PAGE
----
I first bought into Caledonian Trust, a small Edinburgh property developer, in July 2013 at 70p. They have almost doubled to 134p. Despite the rise I looked at the company as if for the first time last week, and concluded that even at 134p it meets the criteria for a net current asset value (NCAV) share, and so I bought some more.
It might be helpful to first repost here my original analysis from a July 2013 post (put on my personal website). In those dark days there was much uncertainty about a property recovery outside of London. Other blogs will follow to update the numbers, including a more detailed look at the property it owns.
I need help with this one. It has a market capitalisation of £7.7m and investment properties (long term lets) of £8.1m.
In addition it has a portfolio of properties (something like two dozen sites) described as for ‘trading’. These are valued at the lower of cost or net realisable value, which is very significant as the open market value may be much more.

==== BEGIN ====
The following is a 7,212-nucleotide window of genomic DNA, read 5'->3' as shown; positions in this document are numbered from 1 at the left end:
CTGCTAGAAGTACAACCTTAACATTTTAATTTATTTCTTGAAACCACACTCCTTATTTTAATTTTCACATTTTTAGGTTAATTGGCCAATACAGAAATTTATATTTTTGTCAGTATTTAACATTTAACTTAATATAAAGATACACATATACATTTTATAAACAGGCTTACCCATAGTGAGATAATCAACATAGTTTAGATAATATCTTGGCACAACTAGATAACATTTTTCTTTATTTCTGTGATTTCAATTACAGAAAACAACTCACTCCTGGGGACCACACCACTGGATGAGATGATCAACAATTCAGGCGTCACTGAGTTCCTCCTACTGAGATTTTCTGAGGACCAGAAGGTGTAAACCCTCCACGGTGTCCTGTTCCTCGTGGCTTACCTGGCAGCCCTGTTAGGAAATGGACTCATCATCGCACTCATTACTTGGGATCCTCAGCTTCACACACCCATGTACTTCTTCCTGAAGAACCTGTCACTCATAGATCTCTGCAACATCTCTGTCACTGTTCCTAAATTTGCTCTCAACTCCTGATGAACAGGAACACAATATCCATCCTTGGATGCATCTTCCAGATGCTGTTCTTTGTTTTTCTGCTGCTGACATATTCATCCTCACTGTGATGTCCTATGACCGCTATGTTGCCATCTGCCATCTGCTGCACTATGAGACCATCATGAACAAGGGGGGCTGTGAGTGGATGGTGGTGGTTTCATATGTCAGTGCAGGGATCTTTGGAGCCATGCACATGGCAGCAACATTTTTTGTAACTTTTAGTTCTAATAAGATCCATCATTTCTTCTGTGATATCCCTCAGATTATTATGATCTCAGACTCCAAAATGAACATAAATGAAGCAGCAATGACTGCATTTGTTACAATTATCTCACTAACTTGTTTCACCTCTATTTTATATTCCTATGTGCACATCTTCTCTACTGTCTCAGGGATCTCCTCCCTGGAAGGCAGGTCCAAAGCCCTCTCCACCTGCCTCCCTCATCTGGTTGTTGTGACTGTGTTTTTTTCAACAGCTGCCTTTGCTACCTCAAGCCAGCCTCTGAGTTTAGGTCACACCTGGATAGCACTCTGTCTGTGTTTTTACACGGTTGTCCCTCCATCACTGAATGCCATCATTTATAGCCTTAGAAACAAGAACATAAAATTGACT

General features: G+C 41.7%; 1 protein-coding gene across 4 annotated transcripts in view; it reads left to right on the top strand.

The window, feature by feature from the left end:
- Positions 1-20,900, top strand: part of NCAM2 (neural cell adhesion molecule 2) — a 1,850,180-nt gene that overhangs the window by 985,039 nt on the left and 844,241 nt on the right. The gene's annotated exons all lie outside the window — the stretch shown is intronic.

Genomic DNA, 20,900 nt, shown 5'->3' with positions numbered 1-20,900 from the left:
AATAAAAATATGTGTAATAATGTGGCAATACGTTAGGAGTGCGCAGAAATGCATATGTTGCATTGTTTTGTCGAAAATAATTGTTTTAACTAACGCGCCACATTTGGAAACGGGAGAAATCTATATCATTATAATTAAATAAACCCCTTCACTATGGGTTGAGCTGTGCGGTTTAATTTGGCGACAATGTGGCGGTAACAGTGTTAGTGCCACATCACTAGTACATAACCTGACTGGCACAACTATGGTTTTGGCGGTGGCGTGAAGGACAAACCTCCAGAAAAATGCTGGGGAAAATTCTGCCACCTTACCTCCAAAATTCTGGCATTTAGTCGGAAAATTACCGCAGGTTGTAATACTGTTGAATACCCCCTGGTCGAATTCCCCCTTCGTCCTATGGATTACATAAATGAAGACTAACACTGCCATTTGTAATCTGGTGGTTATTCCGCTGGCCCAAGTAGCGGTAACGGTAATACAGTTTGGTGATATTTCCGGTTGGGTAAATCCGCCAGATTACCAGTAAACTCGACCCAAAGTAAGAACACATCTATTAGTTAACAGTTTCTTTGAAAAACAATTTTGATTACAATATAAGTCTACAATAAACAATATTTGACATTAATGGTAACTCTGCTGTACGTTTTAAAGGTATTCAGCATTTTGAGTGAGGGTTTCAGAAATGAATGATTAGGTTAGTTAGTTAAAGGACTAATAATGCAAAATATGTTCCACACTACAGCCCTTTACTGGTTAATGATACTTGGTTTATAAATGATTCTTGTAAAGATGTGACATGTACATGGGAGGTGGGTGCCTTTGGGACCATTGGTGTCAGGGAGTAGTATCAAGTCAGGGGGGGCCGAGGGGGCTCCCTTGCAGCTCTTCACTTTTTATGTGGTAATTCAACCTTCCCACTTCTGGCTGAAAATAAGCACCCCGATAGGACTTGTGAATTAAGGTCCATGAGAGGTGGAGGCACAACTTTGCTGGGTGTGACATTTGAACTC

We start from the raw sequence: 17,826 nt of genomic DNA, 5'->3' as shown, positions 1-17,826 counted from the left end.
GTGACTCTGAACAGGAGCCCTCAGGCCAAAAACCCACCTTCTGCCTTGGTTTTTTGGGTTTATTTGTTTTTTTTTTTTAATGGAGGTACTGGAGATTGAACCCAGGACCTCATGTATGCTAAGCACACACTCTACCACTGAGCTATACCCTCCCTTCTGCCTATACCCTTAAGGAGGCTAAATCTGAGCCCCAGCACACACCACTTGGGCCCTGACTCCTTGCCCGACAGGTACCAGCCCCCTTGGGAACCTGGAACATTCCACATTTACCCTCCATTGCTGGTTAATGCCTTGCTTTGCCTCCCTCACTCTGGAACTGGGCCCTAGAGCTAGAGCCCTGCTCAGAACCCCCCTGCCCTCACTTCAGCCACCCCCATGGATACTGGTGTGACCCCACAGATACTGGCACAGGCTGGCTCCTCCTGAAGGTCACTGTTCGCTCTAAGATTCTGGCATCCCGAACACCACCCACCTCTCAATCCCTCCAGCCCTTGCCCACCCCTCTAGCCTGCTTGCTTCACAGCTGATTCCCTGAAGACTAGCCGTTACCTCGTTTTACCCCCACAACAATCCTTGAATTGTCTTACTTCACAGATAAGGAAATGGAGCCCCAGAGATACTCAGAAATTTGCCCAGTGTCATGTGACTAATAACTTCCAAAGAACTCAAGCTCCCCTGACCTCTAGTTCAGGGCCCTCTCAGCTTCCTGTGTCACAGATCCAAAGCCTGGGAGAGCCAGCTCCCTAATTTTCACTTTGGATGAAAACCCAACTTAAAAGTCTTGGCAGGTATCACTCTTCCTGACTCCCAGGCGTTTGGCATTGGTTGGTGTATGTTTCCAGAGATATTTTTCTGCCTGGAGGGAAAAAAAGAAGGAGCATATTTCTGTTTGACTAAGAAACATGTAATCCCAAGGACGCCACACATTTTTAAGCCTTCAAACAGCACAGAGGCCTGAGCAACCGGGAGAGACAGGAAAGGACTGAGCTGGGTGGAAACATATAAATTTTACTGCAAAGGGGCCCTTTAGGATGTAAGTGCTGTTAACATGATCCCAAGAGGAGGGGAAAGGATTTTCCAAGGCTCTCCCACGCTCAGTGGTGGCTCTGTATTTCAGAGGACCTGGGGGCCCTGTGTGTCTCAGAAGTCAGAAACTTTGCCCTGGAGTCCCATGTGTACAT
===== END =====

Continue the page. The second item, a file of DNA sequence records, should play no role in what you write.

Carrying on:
The balance sheet values of the trading properties are £11.6m.
Total liabilities are £3.2m. There are a few small items, leaving NAV at £16.9m and net current asset value at £8.8m.
It seems to pass the first test of Benjamin Graham’s net current asset value investing. This reported balance sheet looks nice enough, but also consider the achievement of the management over the past five years. They might not have reported profit but they have created value by obtaining planning permissions on the properties. Here are some examples:
In the next newsletter I'll explain why it's OK that there are no profits.